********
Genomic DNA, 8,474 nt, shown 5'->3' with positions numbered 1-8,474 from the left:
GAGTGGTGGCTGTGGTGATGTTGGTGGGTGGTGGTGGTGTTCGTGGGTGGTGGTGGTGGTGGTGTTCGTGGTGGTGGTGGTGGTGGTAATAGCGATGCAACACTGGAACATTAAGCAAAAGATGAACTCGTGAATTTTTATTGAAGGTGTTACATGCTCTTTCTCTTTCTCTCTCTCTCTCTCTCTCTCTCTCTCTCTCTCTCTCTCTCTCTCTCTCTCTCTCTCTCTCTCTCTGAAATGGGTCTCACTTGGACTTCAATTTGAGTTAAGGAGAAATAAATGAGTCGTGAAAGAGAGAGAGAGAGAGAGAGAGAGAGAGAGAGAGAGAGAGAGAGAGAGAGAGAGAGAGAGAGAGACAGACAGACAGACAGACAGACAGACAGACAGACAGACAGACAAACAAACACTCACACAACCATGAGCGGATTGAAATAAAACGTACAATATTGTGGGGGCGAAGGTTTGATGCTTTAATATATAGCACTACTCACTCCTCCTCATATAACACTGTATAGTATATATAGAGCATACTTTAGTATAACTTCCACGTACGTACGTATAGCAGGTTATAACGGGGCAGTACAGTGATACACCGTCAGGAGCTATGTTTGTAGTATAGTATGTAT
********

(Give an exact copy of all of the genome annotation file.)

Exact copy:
Genomic DNA, 8,474 nt, shown 5'->3' with positions numbered 1-8,474 from the left:
GAGTGGTGGCTGTGGTGATGTTGGTGGGTGGTGGTGGTGTTCGTGGGTGGTGGTGGTGGTGGTGTTCGTGGTGGTGGTGGTGGTGGTAATAGCGATGCAACACTGGAACATTAAGCAAAAGATGAACTCGTGAATTTTTATTGAAGGTGTTACATGCTCTTTCTCTTTCTCTCTCTCTCTCTCTCTCTCTCTCTCTCTCTCTCTCTCTCTCTCTCTCTCTCTCTCTCTCTCTCTGAAATGGGTCTCACTTGGACTTCAATTTGAGTTAAGGAGAAATAAATGAGTCGTGAAAGAGAGAGAGAGAGAGAGAGAGAGAGAGAGAGAGAGAGAGAGAGAGAGAGAGAGAGAGAGAGAGACAGACAGACAGACAGACAGACAGACAGACAGACAGACAGACAAACAAACACTCACACAACCATGAGCGGATTGAAATAAAACGTACAATATTGTGGGGGCGAAGGTTTGATGCTTTAATATATAGCACTACTCACTCCTCCTCATATAACACTGTATAGTATATATAGAGCATACTTTAGTATAACTTCCACGTACGTACGTATAGCAGGTTATAACGGGGCAGTACAGTGATACACCGTCAGGAGCTATGTTTGTAGTATAGTATGTAT